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News Report Video Accidentally Reveal Kim Jong-un's FAKE Missiles

North Korea parade may have used fake rockets in Pyongyang

By: Daniel Newton  |@NeonNettle
 on 17th April 2017 @ 3.30pm
footage from mainstream news report kim jong uns rockets were fake © press
footage from mainstream news report Kim Jong-uns Rockets were fake

New footage from a mainstream news report has ignited speculation that Kim Jong un's deadly weapons of MASS destruction were actually empty painted boxes which were used as part of his military parade this weekend.

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North Korea unveiled their new weapons this weekend in the capital Pyongyang to celebrate the 105th anniversary of the birth of the nation's founder Kim Il-Sung.

People have now been questioning the authenticity of the rockets as footage revealed one of the noses was pointing upwards.

Twitter exploded after seeing the footage with comments saying: "Does North Korea think they are fooling anyone with all those fake missiles on parade?"

Another Twitter user commented that the rockets look like they were made out of papier-mâché.

The DailyMail reports: Nevertheless, the intercontinental ballistic missiles (ICBM), which Pyongyang claim could travel thousands of miles, have increased concerns that the secretive state is preparing for a possible attack on Washington after they were paraded during the country's Day of the Sun celebrations.

US Vice President Mike Pence has arrived in South Korea at the start of a 10-day trip to Asia that comes amid the turmoil over North Korea's threats to advance its growing nuclear and defense capabilities.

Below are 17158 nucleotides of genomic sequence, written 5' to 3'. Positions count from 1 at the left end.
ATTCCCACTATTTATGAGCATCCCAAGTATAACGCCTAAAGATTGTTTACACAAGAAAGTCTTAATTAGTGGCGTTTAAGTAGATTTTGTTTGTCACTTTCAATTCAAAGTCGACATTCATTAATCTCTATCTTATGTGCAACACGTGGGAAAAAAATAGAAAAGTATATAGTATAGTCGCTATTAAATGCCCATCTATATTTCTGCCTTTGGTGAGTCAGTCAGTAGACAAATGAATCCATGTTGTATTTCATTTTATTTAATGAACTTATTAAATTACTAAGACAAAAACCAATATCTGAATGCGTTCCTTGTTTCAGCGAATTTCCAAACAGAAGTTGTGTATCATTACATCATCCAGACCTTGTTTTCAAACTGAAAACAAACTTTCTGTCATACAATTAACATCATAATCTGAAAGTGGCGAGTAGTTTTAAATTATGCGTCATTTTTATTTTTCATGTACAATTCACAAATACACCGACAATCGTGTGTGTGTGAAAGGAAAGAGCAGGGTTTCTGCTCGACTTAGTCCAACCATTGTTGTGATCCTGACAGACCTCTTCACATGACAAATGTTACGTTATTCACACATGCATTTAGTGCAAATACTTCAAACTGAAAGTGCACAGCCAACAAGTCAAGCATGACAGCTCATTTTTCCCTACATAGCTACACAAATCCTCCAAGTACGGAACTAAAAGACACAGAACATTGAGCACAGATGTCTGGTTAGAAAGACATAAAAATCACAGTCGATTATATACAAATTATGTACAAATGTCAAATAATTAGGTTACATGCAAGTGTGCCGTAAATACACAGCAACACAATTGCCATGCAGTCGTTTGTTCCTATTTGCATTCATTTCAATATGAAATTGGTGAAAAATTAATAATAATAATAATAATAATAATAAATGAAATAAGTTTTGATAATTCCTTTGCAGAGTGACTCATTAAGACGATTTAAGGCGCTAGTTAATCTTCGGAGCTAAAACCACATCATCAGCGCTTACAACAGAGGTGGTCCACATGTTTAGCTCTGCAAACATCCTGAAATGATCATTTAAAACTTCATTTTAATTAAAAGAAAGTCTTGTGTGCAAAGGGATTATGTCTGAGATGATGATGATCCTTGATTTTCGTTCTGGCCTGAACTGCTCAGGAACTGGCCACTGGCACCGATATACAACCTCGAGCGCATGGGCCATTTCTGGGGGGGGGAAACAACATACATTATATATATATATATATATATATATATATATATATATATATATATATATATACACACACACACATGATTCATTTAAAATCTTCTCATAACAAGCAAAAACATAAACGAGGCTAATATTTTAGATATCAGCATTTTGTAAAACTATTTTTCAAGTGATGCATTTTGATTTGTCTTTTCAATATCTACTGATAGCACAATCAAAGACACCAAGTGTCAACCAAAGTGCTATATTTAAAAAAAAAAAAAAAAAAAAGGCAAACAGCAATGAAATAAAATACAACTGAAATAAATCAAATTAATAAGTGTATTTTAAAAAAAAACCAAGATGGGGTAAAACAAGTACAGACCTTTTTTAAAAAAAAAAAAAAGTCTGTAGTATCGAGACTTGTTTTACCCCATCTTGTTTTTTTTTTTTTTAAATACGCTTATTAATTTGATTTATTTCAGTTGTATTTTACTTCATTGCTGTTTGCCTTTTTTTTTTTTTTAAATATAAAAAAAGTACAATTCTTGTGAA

But a grandfather and war veteran believes all the fuss is over wooden boxes that have been painted over.

Foreign journalists covering the celebrations of The Day of Sun in North Korea were heavily guarded and their output was controlled by the state. 
Each reporter was assigned a military or government guard, which meant the coverage was set up in a way Kim Jong-Un had signed off. 
But as the BBC's John Sudworth delivered his piece to camera, a procession of vehicles carrying missiles passed behind him.

On one of the trucks, a rocket appears with a nose piece that is pointing skywards, which led to speculation the weapon was a fake. 

Though North Korea didn't launch any missiles to mark the anniversary day, it did show them off in a military parade - and in a surprising number and variety.
Experts believe the arsenal displayed in Saturday's parade included a new kind of short-range cruise missile, probably for shoreline defenses.

North Korea unveiled its latest submarine-launched ballistic missile and a version of the same missile that can be launched from land-based launchers - both of which use solid fuel and present a far greater challenge to find and destroy before they're fired off. 
And it showed off canisters that seemed in line with what would be required for an intercontinental ballistic missile, which is Washington's greatest concern.

But they also hide what's inside, so more analysis and guesswork from the parade display and future test launches will be required before conclusions are made about where North Korea's ICBM development really stands.

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